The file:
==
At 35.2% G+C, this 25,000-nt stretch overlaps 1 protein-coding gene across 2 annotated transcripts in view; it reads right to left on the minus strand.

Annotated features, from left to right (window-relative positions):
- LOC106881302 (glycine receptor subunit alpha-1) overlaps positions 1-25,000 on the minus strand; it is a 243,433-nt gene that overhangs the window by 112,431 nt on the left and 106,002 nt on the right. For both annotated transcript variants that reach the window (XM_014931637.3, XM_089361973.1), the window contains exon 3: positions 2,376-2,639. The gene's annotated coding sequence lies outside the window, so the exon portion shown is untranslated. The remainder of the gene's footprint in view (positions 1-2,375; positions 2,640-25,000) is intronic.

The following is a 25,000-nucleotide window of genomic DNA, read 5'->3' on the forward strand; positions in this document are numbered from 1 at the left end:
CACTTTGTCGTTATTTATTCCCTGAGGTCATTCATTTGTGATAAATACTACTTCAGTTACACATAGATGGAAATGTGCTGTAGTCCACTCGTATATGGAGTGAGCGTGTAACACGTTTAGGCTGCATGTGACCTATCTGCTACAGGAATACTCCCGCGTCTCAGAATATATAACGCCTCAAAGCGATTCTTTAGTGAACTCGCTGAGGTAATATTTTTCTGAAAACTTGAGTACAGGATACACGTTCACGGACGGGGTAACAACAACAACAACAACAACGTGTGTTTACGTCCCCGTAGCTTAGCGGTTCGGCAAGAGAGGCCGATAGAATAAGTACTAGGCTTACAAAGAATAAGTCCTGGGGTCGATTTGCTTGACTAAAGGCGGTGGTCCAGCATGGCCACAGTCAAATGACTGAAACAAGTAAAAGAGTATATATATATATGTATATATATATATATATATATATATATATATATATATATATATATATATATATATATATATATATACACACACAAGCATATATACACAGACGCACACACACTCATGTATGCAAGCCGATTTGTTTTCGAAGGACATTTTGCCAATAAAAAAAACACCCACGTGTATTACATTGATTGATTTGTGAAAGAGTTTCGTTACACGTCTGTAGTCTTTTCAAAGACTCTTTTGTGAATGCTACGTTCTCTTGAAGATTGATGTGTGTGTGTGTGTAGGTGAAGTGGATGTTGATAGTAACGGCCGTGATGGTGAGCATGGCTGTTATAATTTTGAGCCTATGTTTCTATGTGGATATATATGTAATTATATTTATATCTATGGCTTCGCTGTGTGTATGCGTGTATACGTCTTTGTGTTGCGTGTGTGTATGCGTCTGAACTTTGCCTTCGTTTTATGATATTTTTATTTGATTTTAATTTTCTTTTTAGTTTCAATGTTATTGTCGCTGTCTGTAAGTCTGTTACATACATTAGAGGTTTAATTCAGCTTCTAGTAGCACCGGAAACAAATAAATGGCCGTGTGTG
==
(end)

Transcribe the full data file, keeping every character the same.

At 35.2% G+C, this 25,000-nt stretch overlaps 1 protein-coding gene across 2 annotated transcripts in view; it reads right to left on the minus strand.

Annotated features, from left to right (window-relative positions):
- LOC106881302 (glycine receptor subunit alpha-1) overlaps positions 1-25,000 on the minus strand; it is a 243,433-nt gene that overhangs the window by 112,431 nt on the left and 106,002 nt on the right. For both annotated transcript variants that reach the window (XM_014931637.3, XM_089361973.1), the window contains exon 3: positions 2,376-2,639. The gene's annotated coding sequence lies outside the window, so the exon portion shown is untranslated. The remainder of the gene's footprint in view (positions 1-2,375; positions 2,640-25,000) is intronic.

The following is a 25,000-nucleotide window of genomic DNA, read 5'->3' on the forward strand; positions in this document are numbered from 1 at the left end:
CACTTTGTCGTTATTTATTCCCTGAGGTCATTCATTTGTGATAAATACTACTTCAGTTACACATAGATGGAAATGTGCTGTAGTCCACTCGTATATGGAGTGAGCGTGTAACACGTTTAGGCTGCATGTGACCTATCTGCTACAGGAATACTCCCGCGTCTCAGAATATATAACGCCTCAAAGCGATTCTTTAGTGAACTCGCTGAGGTAATATTTTTCTGAAAACTTGAGTACAGGATACACGTTCACGGACGGGGTAACAACAACAACAACAACAACGTGTGTTTACGTCCCCGTAGCTTAGCGGTTCGGCAAGAGAGGCCGATAGAATAAGTACTAGGCTTACAAAGAATAAGTCCTGGGGTCGATTTGCTTGACTAAAGGCGGTGGTCCAGCATGGCCACAGTCAAATGACTGAAACAAGTAAAAGAGTATATATATATATGTATATATATATATATATATATATATATATATATATATATATATATATATATATATATATATATATACACACACAAGCATATATACACAGACGCACACACACTCATGTATGCAAGCCGATTTGTTTTCGAAGGACATTTTGCCAATAAAAAAAACACCCACGTGTATTACATTGATTGATTTGTGAAAGAGTTTCGTTACACGTCTGTAGTCTTTTCAAAGACTCTTTTGTGAATGCTACGTTCTCTTGAAGATTGATGTGTGTGTGTGTGTAGGTGAAGTGGATGTTGATAGTAACGGCCGTGATGGTGAGCATGGCTGTTATAATTTTGAGCCTATGTTTCTATGTGGATATATATGTAATTATATTTATATCTATGGCTTCGCTGTGTGTATGCGTGTATACGTCTTTGTGTTGCGTGTGTGTATGCGTCTGAACTTTGCCTTCGTTTTATGATATTTTTATTTGATTTTAATTTTCTTTTTAGTTTCAATGTTATTGTCGCTGTCTGTAAGTCTGTTACATACATTAGAGGTTTAATTCAGCTTCTAGTAGCACCGGAAACAAATAAATGGCCGTGTGTG